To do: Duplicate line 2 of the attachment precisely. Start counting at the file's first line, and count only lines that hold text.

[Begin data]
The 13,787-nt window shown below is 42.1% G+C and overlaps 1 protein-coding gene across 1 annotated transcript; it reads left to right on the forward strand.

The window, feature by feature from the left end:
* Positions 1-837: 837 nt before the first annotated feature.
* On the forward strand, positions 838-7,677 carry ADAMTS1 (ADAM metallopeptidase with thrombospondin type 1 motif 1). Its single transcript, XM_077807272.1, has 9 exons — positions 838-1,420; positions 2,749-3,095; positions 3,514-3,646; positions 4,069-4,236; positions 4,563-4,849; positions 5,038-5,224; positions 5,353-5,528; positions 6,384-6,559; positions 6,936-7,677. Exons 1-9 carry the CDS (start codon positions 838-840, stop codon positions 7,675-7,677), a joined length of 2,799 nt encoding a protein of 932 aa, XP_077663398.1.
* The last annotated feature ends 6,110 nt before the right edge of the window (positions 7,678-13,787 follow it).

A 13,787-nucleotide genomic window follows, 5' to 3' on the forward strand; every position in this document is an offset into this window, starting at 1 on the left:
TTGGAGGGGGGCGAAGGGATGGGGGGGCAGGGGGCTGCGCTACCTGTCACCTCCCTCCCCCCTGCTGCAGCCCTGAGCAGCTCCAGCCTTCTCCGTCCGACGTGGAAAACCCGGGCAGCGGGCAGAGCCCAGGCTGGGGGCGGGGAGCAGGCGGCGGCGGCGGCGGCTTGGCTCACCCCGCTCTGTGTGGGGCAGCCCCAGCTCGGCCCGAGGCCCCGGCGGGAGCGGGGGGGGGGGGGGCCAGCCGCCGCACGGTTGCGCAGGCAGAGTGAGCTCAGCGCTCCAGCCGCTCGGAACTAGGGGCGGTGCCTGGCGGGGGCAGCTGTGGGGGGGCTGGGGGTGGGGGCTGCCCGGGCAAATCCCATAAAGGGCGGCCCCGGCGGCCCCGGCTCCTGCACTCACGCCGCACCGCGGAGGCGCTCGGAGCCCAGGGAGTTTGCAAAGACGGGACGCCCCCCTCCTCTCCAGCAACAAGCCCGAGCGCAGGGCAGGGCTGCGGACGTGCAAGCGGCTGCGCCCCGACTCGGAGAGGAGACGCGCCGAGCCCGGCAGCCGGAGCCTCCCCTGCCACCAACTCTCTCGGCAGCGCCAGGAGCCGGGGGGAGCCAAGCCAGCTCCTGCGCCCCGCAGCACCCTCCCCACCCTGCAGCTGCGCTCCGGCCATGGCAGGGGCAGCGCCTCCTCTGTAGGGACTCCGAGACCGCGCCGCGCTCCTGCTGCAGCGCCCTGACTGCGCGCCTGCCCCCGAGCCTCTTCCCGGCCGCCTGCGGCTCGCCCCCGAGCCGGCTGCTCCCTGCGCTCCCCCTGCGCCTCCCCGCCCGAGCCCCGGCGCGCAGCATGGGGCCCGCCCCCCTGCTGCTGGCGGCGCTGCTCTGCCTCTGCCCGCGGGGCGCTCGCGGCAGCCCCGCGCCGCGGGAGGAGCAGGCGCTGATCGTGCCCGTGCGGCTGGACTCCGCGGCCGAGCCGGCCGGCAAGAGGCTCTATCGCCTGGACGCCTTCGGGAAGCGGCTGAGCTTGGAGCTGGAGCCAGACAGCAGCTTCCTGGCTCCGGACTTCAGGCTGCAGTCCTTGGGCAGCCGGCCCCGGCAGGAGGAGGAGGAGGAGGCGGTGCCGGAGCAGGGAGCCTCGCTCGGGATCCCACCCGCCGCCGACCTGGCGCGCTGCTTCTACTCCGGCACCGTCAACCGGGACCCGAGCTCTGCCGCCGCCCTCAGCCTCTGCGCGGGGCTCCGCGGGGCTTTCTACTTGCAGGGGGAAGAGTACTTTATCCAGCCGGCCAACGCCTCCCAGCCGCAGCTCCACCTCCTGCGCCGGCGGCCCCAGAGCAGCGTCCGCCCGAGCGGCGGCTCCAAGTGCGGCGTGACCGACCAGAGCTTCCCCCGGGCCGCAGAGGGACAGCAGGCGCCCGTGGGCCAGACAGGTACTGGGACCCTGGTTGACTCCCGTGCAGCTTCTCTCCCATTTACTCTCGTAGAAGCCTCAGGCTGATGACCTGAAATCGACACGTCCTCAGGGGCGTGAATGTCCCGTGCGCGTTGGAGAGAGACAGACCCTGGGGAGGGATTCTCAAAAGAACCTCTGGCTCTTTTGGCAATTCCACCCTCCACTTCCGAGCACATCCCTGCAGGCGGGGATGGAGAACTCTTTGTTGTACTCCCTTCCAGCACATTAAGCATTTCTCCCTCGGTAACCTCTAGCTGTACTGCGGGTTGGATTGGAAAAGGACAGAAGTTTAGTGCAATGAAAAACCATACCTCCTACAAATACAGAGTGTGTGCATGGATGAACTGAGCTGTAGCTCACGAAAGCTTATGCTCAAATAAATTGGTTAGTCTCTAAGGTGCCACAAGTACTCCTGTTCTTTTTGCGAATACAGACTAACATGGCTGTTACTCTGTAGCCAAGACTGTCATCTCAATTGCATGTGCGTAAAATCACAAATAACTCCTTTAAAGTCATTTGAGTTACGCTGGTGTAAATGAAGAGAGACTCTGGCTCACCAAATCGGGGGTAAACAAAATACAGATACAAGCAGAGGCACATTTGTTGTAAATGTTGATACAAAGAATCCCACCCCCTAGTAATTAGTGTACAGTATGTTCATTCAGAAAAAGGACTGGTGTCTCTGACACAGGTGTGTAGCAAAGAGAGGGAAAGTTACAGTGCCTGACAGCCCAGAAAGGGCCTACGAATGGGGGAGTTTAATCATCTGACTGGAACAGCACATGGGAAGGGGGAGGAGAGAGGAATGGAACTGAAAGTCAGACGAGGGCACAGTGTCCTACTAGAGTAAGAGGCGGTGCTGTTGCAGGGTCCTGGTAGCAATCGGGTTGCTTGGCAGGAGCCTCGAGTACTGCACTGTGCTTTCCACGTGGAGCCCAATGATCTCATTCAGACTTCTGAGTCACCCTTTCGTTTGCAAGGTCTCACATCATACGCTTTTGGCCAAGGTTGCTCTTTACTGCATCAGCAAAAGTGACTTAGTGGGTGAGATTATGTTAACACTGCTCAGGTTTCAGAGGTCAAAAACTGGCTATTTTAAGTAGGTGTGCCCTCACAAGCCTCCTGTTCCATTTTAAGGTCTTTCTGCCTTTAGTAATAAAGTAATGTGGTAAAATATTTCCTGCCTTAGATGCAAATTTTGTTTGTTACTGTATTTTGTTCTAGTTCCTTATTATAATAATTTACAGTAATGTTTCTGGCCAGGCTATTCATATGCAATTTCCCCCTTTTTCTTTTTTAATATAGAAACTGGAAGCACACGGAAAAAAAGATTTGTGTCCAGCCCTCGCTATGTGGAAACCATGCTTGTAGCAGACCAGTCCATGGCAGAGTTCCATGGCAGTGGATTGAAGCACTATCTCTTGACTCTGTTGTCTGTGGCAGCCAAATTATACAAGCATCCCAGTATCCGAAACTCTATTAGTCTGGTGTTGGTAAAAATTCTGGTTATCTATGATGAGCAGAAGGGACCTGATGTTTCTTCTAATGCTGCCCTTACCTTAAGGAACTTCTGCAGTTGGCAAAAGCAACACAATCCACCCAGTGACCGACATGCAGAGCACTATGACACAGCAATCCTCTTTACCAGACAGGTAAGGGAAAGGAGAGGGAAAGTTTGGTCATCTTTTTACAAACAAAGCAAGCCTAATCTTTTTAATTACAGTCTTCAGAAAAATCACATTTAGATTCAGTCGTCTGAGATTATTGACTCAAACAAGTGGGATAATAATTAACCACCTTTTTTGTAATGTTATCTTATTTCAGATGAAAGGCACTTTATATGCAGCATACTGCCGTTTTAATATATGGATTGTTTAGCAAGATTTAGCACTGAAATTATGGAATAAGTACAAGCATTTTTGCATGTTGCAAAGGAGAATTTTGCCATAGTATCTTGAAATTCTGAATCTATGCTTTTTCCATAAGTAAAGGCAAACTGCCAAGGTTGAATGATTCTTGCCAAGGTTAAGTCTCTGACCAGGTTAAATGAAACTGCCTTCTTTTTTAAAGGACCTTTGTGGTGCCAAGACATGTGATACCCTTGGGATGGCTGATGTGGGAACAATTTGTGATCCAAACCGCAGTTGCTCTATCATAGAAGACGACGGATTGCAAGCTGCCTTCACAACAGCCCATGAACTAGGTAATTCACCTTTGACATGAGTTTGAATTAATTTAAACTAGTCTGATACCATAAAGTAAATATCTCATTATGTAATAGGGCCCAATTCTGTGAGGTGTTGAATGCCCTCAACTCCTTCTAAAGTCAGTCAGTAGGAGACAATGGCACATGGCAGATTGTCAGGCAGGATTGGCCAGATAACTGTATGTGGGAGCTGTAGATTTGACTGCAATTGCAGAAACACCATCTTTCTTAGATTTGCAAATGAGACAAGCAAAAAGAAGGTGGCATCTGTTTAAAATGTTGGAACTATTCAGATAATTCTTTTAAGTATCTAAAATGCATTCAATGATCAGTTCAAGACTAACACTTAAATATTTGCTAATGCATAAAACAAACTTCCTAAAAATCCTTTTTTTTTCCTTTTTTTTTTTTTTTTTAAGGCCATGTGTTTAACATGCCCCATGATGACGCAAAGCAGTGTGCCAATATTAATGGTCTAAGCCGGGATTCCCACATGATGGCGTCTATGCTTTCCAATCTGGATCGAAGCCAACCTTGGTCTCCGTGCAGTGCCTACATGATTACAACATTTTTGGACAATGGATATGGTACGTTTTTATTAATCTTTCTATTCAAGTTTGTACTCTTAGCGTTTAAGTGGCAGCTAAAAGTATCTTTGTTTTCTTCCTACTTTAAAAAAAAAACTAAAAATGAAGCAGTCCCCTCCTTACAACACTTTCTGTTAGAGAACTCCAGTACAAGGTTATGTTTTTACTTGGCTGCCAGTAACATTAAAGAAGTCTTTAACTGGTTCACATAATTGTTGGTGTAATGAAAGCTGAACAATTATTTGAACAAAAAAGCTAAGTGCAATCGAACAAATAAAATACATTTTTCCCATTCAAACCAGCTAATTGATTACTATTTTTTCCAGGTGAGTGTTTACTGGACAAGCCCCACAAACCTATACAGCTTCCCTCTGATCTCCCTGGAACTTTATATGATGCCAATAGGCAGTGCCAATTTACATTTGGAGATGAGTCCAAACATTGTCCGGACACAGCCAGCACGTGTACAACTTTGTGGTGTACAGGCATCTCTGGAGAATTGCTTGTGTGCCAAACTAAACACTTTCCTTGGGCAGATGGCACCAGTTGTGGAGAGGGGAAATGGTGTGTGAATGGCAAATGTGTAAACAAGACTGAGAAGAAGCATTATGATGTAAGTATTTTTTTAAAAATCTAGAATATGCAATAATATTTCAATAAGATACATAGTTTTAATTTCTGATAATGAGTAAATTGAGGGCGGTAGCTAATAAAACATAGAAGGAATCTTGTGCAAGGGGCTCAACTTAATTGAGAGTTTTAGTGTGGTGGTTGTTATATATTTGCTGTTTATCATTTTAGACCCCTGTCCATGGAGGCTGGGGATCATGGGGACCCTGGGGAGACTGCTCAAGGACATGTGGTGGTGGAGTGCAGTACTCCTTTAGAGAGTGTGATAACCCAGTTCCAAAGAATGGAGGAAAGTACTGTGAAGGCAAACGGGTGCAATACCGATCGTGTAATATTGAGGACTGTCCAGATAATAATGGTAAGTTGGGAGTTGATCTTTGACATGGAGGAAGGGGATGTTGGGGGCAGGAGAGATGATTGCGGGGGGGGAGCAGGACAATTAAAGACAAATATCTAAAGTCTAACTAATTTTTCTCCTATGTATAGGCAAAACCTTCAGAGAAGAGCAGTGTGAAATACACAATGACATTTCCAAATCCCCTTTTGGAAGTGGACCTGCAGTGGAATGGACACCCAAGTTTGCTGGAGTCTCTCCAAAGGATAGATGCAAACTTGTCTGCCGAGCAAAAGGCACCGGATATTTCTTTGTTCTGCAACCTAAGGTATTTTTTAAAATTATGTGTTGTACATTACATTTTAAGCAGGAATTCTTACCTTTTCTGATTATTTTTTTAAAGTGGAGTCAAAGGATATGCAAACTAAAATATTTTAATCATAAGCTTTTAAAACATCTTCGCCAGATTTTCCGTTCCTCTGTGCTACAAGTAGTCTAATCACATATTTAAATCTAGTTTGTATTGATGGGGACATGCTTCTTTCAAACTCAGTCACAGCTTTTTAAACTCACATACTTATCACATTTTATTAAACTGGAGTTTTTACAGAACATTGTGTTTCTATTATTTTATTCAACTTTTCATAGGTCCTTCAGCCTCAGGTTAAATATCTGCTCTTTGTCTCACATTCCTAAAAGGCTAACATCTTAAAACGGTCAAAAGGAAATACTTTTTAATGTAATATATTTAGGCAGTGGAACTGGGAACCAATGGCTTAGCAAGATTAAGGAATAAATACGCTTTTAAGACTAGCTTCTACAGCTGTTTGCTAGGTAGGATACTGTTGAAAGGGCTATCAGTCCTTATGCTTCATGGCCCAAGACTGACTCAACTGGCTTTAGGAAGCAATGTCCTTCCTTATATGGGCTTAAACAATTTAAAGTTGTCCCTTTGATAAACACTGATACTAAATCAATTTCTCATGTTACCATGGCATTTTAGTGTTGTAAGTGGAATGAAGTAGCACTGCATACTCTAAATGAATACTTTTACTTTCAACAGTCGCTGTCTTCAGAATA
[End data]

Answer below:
The window, feature by feature from the left end: